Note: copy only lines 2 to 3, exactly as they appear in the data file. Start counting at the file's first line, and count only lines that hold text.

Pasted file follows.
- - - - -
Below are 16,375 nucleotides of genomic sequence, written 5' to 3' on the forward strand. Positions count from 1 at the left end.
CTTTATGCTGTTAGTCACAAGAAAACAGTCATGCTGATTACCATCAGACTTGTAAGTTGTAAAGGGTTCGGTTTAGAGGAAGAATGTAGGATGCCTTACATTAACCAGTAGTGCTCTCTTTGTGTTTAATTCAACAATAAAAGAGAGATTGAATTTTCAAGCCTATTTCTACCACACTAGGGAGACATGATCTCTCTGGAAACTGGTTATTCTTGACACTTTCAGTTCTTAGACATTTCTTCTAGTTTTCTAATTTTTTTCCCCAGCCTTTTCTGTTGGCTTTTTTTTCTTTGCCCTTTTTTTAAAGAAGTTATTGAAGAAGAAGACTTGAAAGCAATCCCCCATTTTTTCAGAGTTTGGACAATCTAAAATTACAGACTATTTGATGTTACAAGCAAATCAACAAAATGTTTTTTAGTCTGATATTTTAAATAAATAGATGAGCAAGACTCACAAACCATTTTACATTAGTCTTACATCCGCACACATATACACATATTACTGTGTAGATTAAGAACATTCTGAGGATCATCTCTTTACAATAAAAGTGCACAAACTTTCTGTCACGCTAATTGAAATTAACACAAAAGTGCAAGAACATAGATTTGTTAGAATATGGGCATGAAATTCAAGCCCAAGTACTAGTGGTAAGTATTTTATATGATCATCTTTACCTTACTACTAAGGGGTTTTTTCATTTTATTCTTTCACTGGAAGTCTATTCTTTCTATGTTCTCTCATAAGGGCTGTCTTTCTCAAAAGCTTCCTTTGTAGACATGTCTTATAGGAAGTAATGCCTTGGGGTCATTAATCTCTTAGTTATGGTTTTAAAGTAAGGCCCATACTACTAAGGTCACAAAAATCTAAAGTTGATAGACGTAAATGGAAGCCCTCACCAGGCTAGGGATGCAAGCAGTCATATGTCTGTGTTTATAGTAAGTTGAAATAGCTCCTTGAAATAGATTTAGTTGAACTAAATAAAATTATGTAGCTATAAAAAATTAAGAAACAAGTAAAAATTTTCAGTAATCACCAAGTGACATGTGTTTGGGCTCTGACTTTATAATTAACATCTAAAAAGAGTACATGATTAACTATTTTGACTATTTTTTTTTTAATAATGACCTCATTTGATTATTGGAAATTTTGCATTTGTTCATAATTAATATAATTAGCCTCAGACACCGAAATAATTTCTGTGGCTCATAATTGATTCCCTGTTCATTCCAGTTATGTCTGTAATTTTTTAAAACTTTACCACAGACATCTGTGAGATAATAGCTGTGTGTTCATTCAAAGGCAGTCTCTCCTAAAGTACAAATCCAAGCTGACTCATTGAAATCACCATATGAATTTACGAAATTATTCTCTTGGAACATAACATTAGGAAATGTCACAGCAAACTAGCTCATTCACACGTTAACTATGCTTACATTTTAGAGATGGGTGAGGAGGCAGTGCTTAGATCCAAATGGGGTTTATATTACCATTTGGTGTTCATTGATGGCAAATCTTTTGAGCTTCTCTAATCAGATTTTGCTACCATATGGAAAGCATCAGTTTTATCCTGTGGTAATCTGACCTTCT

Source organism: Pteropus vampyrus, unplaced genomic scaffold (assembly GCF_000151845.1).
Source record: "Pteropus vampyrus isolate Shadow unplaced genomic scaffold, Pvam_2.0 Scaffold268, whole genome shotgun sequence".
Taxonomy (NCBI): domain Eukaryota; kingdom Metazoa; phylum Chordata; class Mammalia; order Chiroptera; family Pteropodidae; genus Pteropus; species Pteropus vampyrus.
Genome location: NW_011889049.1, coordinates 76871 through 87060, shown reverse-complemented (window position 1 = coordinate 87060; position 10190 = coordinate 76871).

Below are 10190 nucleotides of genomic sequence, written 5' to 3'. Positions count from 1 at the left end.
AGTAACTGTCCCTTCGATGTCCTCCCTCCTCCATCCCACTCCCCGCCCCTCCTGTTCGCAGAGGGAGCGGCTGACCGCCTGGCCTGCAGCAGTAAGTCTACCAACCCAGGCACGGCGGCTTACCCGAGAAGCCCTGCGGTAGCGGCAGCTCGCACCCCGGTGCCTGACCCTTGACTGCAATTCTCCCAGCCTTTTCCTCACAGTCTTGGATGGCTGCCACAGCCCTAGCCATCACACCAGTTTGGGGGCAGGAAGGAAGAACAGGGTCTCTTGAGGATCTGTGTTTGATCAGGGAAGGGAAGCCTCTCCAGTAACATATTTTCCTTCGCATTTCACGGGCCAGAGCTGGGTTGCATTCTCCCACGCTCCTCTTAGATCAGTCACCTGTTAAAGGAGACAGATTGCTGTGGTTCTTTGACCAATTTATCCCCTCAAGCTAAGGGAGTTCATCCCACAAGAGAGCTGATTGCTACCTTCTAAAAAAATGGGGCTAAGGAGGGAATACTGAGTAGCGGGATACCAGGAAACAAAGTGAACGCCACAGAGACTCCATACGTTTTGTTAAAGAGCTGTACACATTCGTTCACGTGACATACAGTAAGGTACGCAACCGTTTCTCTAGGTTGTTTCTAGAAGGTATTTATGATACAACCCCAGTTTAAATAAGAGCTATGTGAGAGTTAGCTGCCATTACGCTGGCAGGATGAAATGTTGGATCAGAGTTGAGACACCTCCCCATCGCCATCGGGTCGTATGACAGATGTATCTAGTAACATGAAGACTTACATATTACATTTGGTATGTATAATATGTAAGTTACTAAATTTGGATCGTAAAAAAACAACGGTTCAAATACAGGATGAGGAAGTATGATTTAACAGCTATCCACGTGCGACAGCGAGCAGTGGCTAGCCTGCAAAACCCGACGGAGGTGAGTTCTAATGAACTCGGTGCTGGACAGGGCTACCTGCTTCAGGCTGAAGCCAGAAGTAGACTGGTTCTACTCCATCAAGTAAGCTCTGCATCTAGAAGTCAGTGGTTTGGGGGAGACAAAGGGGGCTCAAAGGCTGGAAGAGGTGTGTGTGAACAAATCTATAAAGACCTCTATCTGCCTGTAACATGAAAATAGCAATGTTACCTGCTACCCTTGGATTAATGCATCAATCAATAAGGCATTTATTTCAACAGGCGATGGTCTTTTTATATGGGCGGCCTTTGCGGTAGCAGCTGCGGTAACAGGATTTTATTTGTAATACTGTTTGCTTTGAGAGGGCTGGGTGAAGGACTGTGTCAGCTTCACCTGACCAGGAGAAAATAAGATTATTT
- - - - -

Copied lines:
CTTTATGCTGTTAGTCACAAGAAAACAGTCATGCTGATTACCATCAGACTTGTAAGTTGTAAAGGGTTCGGTTTAGAGGAAGAATGTAGGATGCCTTACATTAACCAGTAGTGCTCTCTTTGTGTTTAATTCAACAATAAAAGAGAGATTGAATTTTCAAGCCTATTTCTACCACACTAGGGAGACATGATCTCTCTGGAAACTGGTTATTCTTGACACTTTCAGTTCTTAGACATTTCTTCTAGTTTTCTAATTTTTTTCCCCAGCCTTTTCTGTTGGCTTTTTTTTCTTTGCCCTTTTTTTAAAGAAGTTATTGAAGAAGAAGACTTGAAAGCAATCCCCCATTTTTTCAGAGTTTGGACAATCTAAAATTACAGACTATTTGATGTTACAAGCAAATCAACAAAATGTTTTTTAGTCTGATATTTTAAATAAATAGATGAGCAAGACTCACAAACCATTTTACATTAGTCTTACATCCGCACACATATACACATATTACTGTGTAGATTAAGAACATTCTGAGGATCATCTCTTTACAATAAAAGTGCACAAACTTTCTGTCACGCTAATTGAAATTAACACAAAAGTGCAAGAACATAGATTTGTTAGAATATGGGCATGAAATTCAAGCCCAAGTACTAGTGGTAAGTATTTTATATGATCATCTTTACCTTACTACTAAGGGGTTTTTTCATTTTATTCTTTCACTGGAAGTCTATTCTTTCTATGTTCTCTCATAAGGGCTGTCTTTCTCAAAAGCTTCCTTTGTAGACATGTCTTATAGGAAGTAATGCCTTGGGGTCATTAATCTCTTAGTTATGGTTTTAAAGTAAGGCCCATACTACTAAGGTCACAAAAATCTAAAGTTGATAGACGTAAATGGAAGCCCTCACCAGGCTAGGGATGCAAGCAGTCATATGTCTGTGTTTATAGTAAGTTGAAATAGCTCCTTGAAATAGATTTAGTTGAACTAAATAAAATTATGTAGCTATAAAAAATTAAGAAACAAGTAAAAATTTTCAGTAATCACCAAGTGACATGTGTTTGGGCTCTGACTTTATAATTAACATCTAAAAAGAGTACATGATTAACTATTTTGACTATTTTTTTTTTAATAATGACCTCATTTGATTATTGGAAATTTTGCATTTGTTCATAATTAATATAATTAGCCTCAGACACCGAAATAATTTCTGTGGCTCATAATTGATTCCCTGTTCATTCCAGTTATGTCTGTAATTTTTTAAAACTTTACCACAGACATCTGTGAGATAATAGCTGTGTGTTCATTCAAAGGCAGTCTCTCCTAAAGTACAAATCCAAGCTGACTCATTGAAATCACCATATGAATTTACGAAATTATTCTCTTGGAACATAACATTAGGAAATGTCACAGCAAACTAGCTCATTCACACGTTAACTATGCTTACATTTTAGAGATGGGTGAGGAGGCAGTGCTTAGATCCAAATGGGGTTTATATTACCATTTGGTGTTCATTGATGGCAAATCTTTTGAGCTTCTCTAATCAGATTTTGCTACCATATGGAAAGCATCAGTTTTATCCTGTGGTAATCTGACCTTCT

Source organism: Pteropus vampyrus, unplaced genomic scaffold (assembly GCF_000151845.1).